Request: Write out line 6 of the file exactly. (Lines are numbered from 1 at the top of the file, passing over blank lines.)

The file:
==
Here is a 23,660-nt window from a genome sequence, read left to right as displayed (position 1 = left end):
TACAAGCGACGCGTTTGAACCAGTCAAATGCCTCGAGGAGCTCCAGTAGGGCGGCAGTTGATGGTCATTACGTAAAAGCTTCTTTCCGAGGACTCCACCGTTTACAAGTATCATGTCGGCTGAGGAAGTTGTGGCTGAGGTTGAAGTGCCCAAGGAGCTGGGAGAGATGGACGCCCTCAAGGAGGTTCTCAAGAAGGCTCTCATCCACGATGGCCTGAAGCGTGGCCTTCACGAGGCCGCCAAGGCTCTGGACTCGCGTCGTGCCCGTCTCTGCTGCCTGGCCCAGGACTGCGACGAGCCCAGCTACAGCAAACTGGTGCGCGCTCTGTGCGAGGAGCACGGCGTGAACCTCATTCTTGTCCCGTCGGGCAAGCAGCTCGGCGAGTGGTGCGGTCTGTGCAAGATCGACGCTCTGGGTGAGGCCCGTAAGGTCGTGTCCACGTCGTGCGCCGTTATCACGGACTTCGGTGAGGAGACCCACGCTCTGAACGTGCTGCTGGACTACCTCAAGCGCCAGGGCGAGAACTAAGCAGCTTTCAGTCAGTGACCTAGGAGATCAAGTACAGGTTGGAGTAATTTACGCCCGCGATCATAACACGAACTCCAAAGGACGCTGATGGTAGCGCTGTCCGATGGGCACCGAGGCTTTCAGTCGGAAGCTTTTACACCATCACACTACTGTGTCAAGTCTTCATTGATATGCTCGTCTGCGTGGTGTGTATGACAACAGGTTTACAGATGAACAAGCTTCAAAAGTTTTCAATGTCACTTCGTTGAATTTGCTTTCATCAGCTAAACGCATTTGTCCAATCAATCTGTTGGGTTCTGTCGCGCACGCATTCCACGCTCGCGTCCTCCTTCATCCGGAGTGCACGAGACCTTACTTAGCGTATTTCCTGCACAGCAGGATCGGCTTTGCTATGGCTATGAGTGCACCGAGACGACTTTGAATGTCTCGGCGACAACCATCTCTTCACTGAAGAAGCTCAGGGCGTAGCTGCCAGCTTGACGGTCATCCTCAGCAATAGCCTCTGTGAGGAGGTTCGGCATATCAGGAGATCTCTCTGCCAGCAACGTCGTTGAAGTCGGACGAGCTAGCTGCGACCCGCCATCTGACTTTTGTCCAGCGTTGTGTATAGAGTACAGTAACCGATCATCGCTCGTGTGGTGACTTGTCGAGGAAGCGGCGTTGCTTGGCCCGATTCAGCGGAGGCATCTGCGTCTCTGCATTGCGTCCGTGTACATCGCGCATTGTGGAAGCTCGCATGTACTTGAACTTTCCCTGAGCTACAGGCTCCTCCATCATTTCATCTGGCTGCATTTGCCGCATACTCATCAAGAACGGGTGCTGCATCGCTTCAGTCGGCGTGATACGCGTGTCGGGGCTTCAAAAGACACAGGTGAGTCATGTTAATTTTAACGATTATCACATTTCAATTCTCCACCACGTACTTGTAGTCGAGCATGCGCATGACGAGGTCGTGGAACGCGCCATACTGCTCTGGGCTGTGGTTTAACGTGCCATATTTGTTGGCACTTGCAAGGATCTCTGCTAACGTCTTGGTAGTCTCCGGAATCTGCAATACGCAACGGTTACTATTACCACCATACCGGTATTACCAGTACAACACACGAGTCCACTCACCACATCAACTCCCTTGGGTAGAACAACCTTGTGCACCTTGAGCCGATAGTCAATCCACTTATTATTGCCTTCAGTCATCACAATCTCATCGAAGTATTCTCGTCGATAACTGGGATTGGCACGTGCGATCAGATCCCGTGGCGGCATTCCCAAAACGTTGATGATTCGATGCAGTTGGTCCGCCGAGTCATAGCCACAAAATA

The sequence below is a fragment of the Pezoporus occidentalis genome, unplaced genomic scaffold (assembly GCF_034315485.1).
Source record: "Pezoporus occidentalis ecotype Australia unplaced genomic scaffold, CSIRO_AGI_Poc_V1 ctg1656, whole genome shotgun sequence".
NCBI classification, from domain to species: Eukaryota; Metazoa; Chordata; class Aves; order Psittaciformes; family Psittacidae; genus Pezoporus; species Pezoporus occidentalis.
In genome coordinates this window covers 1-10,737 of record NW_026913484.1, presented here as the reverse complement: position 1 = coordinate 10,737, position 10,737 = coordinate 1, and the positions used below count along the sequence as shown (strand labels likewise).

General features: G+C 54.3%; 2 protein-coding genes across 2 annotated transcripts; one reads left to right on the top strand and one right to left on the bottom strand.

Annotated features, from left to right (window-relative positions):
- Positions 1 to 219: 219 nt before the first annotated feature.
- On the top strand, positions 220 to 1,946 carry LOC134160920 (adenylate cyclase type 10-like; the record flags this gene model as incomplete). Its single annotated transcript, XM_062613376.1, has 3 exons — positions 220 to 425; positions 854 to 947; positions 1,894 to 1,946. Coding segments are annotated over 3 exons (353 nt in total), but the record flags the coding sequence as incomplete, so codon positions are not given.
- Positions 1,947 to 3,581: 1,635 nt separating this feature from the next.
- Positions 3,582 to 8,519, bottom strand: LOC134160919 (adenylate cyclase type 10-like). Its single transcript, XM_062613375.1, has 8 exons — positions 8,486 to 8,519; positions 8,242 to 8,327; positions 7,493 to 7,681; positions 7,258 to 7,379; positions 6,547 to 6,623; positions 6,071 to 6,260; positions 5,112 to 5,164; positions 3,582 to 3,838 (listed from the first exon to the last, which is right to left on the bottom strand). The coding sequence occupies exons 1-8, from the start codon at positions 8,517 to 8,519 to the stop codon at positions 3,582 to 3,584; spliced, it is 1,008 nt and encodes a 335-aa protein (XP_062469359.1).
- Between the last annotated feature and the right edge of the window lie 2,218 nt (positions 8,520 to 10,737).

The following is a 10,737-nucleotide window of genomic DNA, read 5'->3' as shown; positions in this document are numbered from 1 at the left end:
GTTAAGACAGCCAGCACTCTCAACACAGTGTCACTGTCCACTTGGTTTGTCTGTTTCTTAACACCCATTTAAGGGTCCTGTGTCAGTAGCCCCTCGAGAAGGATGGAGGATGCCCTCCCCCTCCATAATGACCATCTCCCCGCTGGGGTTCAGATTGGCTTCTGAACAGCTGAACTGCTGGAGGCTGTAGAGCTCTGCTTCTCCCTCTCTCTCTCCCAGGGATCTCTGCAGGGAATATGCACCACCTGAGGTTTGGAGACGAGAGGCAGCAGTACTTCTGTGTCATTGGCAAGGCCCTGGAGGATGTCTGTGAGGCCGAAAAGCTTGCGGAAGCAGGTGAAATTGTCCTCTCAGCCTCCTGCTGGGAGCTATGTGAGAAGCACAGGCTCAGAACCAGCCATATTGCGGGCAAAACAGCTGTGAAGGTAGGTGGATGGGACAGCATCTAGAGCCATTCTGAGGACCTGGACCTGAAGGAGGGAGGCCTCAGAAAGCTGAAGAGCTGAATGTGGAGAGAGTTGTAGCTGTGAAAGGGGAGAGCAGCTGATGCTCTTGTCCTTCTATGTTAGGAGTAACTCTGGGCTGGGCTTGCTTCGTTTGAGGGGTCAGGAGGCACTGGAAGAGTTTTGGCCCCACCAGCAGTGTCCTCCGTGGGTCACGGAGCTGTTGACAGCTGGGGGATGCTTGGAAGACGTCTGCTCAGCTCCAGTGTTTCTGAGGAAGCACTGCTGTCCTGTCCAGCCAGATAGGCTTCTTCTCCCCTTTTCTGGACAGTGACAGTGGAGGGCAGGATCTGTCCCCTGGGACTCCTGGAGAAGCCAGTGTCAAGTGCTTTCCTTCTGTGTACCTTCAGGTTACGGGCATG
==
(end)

In genome coordinates this window covers 1-10,737 of record NW_026913484.1, presented here as the reverse complement: position 1 = coordinate 10,737, position 10,737 = coordinate 1, and the positions used below count along the sequence as shown (strand labels likewise).